Reopening of State and Territory Borders for International Students in AU

Reopening of State and Territory Borders for International Students in AU

Things are slowly looking up for the educational institutions and the Australian economy in general, after the harsh financial blows brought about by the global pandemic, COVID-19. After much consideration and study of the recent circumstances surrounding the pandemic, the Australian federal government is now allowing international students to return to chosen regions or states in Australia even despite internal borders in individual states still being under lockdown. The pilot plan to allow international students to return are most seriously considered in Queensland and New South Wales.

Health Minister Greg Hunt still holds that border closures are necessary in Victoria, due to the continuous rise in COVID-19 cases within the state. The federal government further holds that a “ring of containment” will continue in certain suburbs, regions, or a whole state, if the need for such arises.

Despite regional or state closures, however, the pilot plan for the return of limited numbers of international students and foreign exchange students at a time will continue to be implemented, under strict observance of preconditions. The pilot plans “include the reopening of internal state and territory borders within Australia, as well as the return to on-campus learning for the benefit of domestic students and the international students who are already in Australia”, as relayed by a spokesperson in an educational department to The Guardian, an Australian news medium for public service journalism.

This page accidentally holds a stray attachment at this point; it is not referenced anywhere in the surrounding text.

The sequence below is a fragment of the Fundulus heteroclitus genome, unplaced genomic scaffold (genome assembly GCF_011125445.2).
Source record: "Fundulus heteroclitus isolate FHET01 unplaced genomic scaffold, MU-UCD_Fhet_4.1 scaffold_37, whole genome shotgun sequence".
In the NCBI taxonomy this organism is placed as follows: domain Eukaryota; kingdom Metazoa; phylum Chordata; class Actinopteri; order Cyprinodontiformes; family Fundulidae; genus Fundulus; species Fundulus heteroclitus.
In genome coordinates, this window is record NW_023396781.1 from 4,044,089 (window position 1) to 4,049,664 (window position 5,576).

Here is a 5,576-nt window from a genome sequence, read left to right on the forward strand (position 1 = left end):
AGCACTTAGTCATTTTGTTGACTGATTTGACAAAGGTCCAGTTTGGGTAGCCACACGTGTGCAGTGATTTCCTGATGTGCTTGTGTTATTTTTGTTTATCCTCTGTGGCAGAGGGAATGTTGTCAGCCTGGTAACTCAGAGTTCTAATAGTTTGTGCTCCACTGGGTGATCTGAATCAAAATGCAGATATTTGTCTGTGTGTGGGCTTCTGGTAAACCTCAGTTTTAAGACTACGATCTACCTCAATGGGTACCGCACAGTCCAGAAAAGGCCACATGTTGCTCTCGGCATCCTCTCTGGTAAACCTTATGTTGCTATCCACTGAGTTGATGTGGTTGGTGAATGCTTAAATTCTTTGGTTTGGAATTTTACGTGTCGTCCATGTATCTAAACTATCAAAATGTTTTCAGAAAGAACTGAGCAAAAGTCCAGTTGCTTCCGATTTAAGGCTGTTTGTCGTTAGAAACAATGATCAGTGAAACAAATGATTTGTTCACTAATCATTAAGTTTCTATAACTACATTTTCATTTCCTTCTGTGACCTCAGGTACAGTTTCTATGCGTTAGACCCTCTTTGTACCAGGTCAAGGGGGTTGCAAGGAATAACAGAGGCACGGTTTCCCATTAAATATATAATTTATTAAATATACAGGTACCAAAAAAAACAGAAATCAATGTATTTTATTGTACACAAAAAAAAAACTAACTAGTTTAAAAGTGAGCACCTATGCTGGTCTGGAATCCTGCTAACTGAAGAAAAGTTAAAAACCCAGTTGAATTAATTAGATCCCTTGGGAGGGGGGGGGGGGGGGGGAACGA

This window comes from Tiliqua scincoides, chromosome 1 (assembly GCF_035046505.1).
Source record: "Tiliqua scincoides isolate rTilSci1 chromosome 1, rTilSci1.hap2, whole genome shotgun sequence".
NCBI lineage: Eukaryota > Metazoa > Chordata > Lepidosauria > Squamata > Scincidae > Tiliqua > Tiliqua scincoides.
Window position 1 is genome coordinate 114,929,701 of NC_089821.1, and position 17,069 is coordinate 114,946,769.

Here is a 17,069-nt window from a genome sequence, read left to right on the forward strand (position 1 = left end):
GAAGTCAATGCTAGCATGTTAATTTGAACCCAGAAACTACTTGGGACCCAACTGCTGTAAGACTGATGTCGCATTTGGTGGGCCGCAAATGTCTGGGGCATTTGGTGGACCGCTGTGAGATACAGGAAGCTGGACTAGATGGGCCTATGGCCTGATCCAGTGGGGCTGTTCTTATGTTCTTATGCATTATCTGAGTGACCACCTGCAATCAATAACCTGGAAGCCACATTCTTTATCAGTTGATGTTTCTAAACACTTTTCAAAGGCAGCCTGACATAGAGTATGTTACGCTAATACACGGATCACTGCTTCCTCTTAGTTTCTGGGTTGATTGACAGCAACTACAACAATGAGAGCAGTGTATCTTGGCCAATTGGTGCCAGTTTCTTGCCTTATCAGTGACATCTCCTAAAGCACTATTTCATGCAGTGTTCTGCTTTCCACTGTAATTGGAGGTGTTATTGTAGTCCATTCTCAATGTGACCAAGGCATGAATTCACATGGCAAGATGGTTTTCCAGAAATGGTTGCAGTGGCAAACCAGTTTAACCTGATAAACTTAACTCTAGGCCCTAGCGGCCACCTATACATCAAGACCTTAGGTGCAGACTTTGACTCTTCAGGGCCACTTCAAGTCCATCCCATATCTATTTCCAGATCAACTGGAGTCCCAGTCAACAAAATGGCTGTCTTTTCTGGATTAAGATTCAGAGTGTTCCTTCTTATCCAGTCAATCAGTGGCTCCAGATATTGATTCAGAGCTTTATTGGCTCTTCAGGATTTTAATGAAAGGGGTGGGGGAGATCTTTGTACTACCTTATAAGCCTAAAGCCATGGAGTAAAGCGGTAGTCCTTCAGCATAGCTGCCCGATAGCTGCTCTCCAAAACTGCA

Stringent protocols like pre-departure and post-arrival testing will be put in place. There is an ongoing added protocol as well for “hotel quarantine” measures, isolation measures which last for a minimum of anywhere between 14 to 24 days.

Recently, New South Wales submitted a proposal for up to 30,000 international students to be able to return in groups of 250 a day, starting in July. This ambitious proposal was rejected by the federal government, though only in favor of a smaller number of students than what was originally proposed.

A Queensland government spokesperson admitted that international education is vital to Queensland’s economic recovery from the pandemic, which is why all measures are being taken in continually working with the federal government to get businesses and educational institutions back up and running once again at the soonest possible time.

In line with federal and state protocols, we at Education Training and Employment Australia (ETEA) continue to adjust our international students’ college admissions processes to bring international students back to Australia to start or continue their studies here. The near future looks promising as Australia slowly reopens its doors in international education for the first time since the pandemic.